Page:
A Summer of Redemption for Team USA Veteran and Distance Star Leah Smith

Photo Courtesy: Giorgio Scala / Deepbluemedia / Insidefoto

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A Summer of Redemption for Team USA Veteran and Distance Star Leah Smith

The summer of 2021 could’ve been the end of the road for Leah Smith on the global swimming stage.

The ingredients were all there. Smith won two medals at the Rio Olympics. Five years later, she was four years post-grad and on the outside looking in at the team for the Tokyo Olympics. A combination of tough breaks at Trials in Omaha, the unsuccessful search to find an angle in new events and the unrelenting stream of young talent in the distance freestyle events where – to begin with – everyone is chasing the one non-Katie Ledecky spot … it all conspired against Smith. And it could’ve marked the last we saw of Smith on the international stage.

But it says something about Smith’s fortitude and character that she came back from that adversity and was as good as ever at the 2022 FINA World Championships.

Smith was excellent in Budapest. Though she didn’t make the final in the 200 free, an odd event for an otherwise dominant American effort, she won bronze behind Ledecky in the 400 free. She was also part of the best swim of the meet, according to FINA ranking points, the American women’s 800 free relay, which won gold in 7:41.45.

Smith proved that last summer’s Trials was the aberration. She seemed to be constantly chasing in that meet, after falling short in the 400 IM. A 4:37 in the months leading up to Omaha made for a “crunch time decision” on whether she’d opt for the 400 IM or try to qualify for the first ever Olympic 1,500 free.

She went for the latter, finished fourth on the opening day in Omaha, and never really got back on track.  The rest of the program seemed to be a game of whack-a-mole, of swims and scratches. She passed on the 1,500 to focus on the 800, and missed the final in 10th. She led the way in prelims of the 200 freestyle but was eight in the semis and final. The kicker was that her prelims time of 1:57.52 would’ve been fifth int eh final, earning her a relay spot.

Summer McIntosh of Canada, Katie Ledecky of United States and Leah Smith of United States show their medal after compete in the swimming 400m Freestyle Women Final during the FINA 19th World Championships Budapest 2022 at Duna Arena, Budapest (Hungary), June 18th, 2022. Katie Ledecky placed first winning the gold medal, Summer Mcintosh placed second, Leah Smith placed third. . Photo Andrea Staccioli / Deepbluemedia / Insidefoto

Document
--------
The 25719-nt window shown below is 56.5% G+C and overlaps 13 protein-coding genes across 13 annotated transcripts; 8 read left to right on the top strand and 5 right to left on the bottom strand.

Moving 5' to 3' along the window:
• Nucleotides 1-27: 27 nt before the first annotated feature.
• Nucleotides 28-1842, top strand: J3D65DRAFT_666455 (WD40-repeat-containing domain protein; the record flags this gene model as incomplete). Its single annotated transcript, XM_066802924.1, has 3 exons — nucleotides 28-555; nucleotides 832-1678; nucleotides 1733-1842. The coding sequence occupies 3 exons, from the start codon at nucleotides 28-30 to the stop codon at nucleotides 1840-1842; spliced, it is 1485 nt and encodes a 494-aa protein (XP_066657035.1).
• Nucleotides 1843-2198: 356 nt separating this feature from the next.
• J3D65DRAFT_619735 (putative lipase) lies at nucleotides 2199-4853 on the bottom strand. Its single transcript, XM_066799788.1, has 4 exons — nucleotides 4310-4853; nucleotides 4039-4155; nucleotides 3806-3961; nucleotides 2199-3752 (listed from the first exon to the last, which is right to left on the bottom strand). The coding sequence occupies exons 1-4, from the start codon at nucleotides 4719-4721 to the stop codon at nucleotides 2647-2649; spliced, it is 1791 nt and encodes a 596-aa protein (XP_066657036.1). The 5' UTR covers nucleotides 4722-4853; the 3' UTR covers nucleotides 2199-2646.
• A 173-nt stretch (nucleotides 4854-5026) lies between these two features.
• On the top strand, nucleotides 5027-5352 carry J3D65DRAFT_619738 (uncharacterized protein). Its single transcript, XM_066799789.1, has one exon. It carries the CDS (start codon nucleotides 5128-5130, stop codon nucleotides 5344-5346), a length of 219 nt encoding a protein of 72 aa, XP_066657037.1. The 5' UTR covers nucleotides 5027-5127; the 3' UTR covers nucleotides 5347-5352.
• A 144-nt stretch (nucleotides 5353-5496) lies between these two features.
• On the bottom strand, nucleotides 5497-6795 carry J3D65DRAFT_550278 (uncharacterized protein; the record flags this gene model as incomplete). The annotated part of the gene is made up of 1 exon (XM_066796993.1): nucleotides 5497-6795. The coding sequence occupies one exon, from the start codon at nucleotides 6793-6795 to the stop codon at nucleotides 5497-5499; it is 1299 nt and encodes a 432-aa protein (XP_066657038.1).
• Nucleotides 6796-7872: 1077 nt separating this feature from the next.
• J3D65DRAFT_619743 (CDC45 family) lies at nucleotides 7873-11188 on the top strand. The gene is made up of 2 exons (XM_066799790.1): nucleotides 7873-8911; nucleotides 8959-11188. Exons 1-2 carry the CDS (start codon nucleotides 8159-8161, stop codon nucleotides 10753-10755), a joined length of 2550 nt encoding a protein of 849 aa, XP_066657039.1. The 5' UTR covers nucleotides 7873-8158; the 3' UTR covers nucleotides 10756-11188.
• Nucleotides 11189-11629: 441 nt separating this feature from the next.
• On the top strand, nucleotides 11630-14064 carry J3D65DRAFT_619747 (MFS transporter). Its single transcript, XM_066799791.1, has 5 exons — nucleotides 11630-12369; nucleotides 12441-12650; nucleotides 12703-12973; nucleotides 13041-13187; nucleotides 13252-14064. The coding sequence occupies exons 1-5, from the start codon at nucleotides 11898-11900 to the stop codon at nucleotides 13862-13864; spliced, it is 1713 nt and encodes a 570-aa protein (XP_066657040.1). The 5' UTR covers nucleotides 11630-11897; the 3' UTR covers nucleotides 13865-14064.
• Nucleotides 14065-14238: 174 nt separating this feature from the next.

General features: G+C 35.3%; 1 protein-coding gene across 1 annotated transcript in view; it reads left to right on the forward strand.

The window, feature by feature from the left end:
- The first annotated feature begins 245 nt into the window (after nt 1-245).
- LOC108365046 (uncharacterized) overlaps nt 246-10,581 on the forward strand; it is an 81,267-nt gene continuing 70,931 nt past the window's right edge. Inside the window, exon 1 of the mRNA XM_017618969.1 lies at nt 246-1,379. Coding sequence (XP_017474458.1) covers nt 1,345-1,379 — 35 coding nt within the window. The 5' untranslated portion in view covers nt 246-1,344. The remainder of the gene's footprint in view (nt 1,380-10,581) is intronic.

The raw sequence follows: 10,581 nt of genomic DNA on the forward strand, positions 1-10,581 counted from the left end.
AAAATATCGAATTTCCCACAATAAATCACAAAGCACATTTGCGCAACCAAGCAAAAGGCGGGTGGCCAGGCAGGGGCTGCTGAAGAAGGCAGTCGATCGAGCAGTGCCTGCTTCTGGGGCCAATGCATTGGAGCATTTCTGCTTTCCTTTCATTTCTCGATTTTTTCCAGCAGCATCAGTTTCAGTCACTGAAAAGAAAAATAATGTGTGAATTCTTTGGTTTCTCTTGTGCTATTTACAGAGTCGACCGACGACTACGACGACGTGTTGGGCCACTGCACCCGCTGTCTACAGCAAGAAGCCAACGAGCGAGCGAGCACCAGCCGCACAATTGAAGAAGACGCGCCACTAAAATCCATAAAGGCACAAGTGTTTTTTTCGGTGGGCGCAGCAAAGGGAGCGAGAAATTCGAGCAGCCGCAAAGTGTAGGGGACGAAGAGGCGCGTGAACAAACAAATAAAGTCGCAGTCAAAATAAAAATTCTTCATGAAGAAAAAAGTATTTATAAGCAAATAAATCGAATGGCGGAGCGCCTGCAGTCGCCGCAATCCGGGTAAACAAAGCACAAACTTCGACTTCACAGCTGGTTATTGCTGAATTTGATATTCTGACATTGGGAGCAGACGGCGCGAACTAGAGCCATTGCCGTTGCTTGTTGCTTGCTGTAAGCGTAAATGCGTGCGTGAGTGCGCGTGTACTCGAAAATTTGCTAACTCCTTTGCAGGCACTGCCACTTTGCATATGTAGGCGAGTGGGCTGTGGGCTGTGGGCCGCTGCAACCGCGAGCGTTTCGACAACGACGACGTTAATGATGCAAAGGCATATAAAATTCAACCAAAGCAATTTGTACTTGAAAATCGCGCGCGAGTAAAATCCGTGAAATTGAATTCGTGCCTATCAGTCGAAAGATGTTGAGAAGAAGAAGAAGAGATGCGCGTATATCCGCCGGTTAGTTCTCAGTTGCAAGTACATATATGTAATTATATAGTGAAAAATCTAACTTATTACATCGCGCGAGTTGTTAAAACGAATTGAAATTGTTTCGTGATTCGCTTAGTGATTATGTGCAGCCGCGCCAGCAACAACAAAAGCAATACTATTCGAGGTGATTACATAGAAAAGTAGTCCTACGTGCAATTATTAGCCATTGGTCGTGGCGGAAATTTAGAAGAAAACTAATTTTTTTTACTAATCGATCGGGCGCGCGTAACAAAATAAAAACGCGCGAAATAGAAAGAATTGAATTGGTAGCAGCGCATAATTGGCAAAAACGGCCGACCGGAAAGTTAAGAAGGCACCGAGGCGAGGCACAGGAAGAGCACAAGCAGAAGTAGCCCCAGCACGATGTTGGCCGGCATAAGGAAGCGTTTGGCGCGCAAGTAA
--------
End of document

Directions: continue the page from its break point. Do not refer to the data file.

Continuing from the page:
Leah Smith, right, with her 400 free bronze medal; Photo Courtesy: Andrea Staccioli / Deepbluemedia

Factor in the immense young talent emerging around her – Bella Sims in the 200, Paige Madden in the 400, Katie Grimes in the 800 and Erica Sullivan in the 1,500 – and Smith could’ve seen this as the end of her time on the international scene.

Instead, she likely saw it for what it was: To make an Olympic team as an American, you need to have a good performance at Trials and get a little luck. Smith had neither.

But she refocused, the University of Virginia grad jolting her training with a move to the University of Texas (where Sullivan also trains). She went back to her wheelhouse, focusing on a narrower range of swims, as many mid- to late-20s swimmers do. And the reward was not just a place in Budapest but improvement from the disappointment of 2021.

Smith didn’t just qualify in the 200 and 400 freestyle. She set her best time in the former since 2018. In the latter, she got to within 1.5 seconds of her best time, from 2016. And her performance in the 400 free final, going from the fifth seed in prelims to a late charge down the stretch to pip Australia’s Lani Pallister at the wall by .08 seconds, was the kind of gutsy swim that has typified her stellar career.

Coming in the event where she won her individual bronze medal, behind Ledecky and Jaz Carlin in 2016, seemed a fitting, full-circle moment.

“It means a lot,” Smith said. “I think that’s my third podium at Worlds with Katie in the 400. It doesn’t get old, such an honor and I am really excited that we were able to get two Americans on the podium in the first night.”

Smith played a vital role in Budapest. The youth of the American delegation required leadership. Smith provided that, alongside Ledecky, in leading the U.S. to the most successful Worlds ever. She’s had a long enough career that swimmers she shares a relay with could’ve grown up as swimmers idolizing her.

If there’s any doubt as to Smith’s standing in American swimming, refer to the elation in Rowdy Gaines’ voice on the broadcast at seeing her nab bronze. Or the comments on her Instagram posts from Budapest, a who’s who of American swimmers, many of the rivals she has to fend off at Trials. To an individual, they seemed utterly elated to see her succeed on the global stage again.

That’s the esteem in which Smith is held in U.S. swimming. It’s a presence that will continue to loom through at least Paris.

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Mark S. Schwartz
1 month ago

I totally agree. Thank you for that article. She was swimming well in the meets leading up to Worlds and I’m pleased that she had a successful meet at FINA as well.

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